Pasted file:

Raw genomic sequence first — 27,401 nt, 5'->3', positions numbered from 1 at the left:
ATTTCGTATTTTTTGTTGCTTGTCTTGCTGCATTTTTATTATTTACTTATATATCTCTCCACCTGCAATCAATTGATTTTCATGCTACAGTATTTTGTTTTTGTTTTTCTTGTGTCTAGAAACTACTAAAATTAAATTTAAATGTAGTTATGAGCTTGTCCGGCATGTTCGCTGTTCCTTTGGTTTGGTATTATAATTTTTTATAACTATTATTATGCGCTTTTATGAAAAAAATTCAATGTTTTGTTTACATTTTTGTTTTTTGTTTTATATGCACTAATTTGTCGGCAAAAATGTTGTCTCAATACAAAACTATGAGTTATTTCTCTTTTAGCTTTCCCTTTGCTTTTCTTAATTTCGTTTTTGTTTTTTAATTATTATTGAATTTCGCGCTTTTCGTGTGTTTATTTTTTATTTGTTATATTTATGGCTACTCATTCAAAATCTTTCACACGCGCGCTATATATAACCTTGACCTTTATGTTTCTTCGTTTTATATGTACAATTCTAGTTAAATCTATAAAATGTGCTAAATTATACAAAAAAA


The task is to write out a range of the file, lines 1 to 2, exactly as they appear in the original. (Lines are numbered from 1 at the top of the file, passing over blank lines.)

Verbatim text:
Raw genomic sequence first — 27,401 nt, 5'->3', positions numbered from 1 at the left:
ATTTCGTATTTTTTGTTGCTTGTCTTGCTGCATTTTTATTATTTACTTATATATCTCTCCACCTGCAATCAATTGATTTTCATGCTACAGTATTTTGTTTTTGTTTTTCTTGTGTCTAGAAACTACTAAAATTAAATTTAAATGTAGTTATGAGCTTGTCCGGCATGTTCGCTGTTCCTTTGGTTTGGTATTATAATTTTTTATAACTATTATTATGCGCTTTTATGAAAAAAATTCAATGTTTTGTTTACATTTTTGTTTTTTGTTTTATATGCACTAATTTGTCGGCAAAAATGTTGTCTCAATACAAAACTATGAGTTATTTCTCTTTTAGCTTTCCCTTTGCTTTTCTTAATTTCGTTTTTGTTTTTTAATTATTATTGAATTTCGCGCTTTTCGTGTGTTTATTTTTTATTTGTTATATTTATGGCTACTCATTCAAAATCTTTCACACGCGCGCTATATATAACCTTGACCTTTATGTTTCTTCGTTTTATATGTACAATTCTAGTTAAATCTATAAAATGTGCTAAATTATACAAAAAAA